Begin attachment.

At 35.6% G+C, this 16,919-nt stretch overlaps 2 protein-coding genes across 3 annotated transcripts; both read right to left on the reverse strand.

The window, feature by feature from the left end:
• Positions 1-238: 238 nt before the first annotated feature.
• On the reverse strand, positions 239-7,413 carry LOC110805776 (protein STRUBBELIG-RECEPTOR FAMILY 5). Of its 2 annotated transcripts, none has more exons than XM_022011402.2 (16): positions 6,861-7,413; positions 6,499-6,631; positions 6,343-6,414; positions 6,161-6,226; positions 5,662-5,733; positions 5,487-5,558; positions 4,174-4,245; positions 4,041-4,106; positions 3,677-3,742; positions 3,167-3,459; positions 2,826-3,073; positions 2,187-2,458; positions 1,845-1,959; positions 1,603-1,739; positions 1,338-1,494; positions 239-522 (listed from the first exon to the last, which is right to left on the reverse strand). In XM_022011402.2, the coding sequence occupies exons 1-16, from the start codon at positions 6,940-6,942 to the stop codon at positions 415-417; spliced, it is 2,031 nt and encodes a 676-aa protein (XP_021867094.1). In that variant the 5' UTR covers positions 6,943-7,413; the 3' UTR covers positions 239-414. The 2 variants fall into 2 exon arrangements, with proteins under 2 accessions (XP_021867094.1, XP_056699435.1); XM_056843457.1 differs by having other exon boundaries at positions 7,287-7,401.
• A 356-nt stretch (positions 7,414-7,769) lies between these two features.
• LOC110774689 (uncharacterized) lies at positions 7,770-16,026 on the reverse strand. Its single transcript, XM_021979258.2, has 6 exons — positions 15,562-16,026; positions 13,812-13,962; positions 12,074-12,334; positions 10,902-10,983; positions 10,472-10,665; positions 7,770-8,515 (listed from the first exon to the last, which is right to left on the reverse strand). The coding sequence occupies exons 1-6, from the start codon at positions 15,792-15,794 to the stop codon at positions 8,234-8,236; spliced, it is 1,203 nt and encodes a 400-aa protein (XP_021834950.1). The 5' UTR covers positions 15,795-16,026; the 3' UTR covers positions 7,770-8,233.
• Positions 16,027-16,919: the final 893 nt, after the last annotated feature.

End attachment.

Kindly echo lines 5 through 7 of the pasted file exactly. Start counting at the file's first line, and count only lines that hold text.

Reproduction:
• A 356-nt stretch (positions 7,414-7,769) lies between these two features.
• LOC110774689 (uncharacterized) lies at positions 7,770-16,026 on the reverse strand. Its single transcript, XM_021979258.2, has 6 exons — positions 15,562-16,026; positions 13,812-13,962; positions 12,074-12,334; positions 10,902-10,983; positions 10,472-10,665; positions 7,770-8,515 (listed from the first exon to the last, which is right to left on the reverse strand). The coding sequence occupies exons 1-6, from the start codon at positions 15,792-15,794 to the stop codon at positions 8,234-8,236; spliced, it is 1,203 nt and encodes a 400-aa protein (XP_021834950.1). The 5' UTR covers positions 15,795-16,026; the 3' UTR covers positions 7,770-8,233.
• Positions 16,027-16,919: the final 893 nt, after the last annotated feature.